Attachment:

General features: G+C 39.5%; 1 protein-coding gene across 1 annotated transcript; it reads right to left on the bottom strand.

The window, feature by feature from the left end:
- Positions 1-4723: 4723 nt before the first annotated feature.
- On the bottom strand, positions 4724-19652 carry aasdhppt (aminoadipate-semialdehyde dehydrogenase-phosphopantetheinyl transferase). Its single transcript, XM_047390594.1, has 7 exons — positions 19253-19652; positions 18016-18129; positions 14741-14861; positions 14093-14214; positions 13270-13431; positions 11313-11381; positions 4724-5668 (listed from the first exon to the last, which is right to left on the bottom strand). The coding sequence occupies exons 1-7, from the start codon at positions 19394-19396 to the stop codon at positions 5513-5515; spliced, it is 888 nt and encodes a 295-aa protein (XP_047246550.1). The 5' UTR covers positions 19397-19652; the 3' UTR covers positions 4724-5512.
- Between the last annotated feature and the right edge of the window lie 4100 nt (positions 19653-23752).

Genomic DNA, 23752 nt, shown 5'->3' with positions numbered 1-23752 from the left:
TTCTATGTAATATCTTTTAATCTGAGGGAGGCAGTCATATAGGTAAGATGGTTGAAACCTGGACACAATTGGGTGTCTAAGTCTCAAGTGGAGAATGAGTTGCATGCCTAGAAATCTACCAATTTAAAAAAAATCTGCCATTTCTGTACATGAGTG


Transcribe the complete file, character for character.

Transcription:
General features: G+C 39.5%; 1 protein-coding gene across 1 annotated transcript; it reads right to left on the bottom strand.

The window, feature by feature from the left end:
- Positions 1-4723: 4723 nt before the first annotated feature.
- On the bottom strand, positions 4724-19652 carry aasdhppt (aminoadipate-semialdehyde dehydrogenase-phosphopantetheinyl transferase). Its single transcript, XM_047390594.1, has 7 exons — positions 19253-19652; positions 18016-18129; positions 14741-14861; positions 14093-14214; positions 13270-13431; positions 11313-11381; positions 4724-5668 (listed from the first exon to the last, which is right to left on the bottom strand). The coding sequence occupies exons 1-7, from the start codon at positions 19394-19396 to the stop codon at positions 5513-5515; spliced, it is 888 nt and encodes a 295-aa protein (XP_047246550.1). The 5' UTR covers positions 19397-19652; the 3' UTR covers positions 4724-5512.
- Between the last annotated feature and the right edge of the window lie 4100 nt (positions 19653-23752).

Genomic DNA, 23752 nt, shown 5'->3' with positions numbered 1-23752 from the left:
TTCTATGTAATATCTTTTAATCTGAGGGAGGCAGTCATATAGGTAAGATGGTTGAAACCTGGACACAATTGGGTGTCTAAGTCTCAAGTGGAGAATGAGTTGCATGCCTAGAAATCTACCAATTTAAAAAAAATCTGCCATTTCTGTACATGAGTG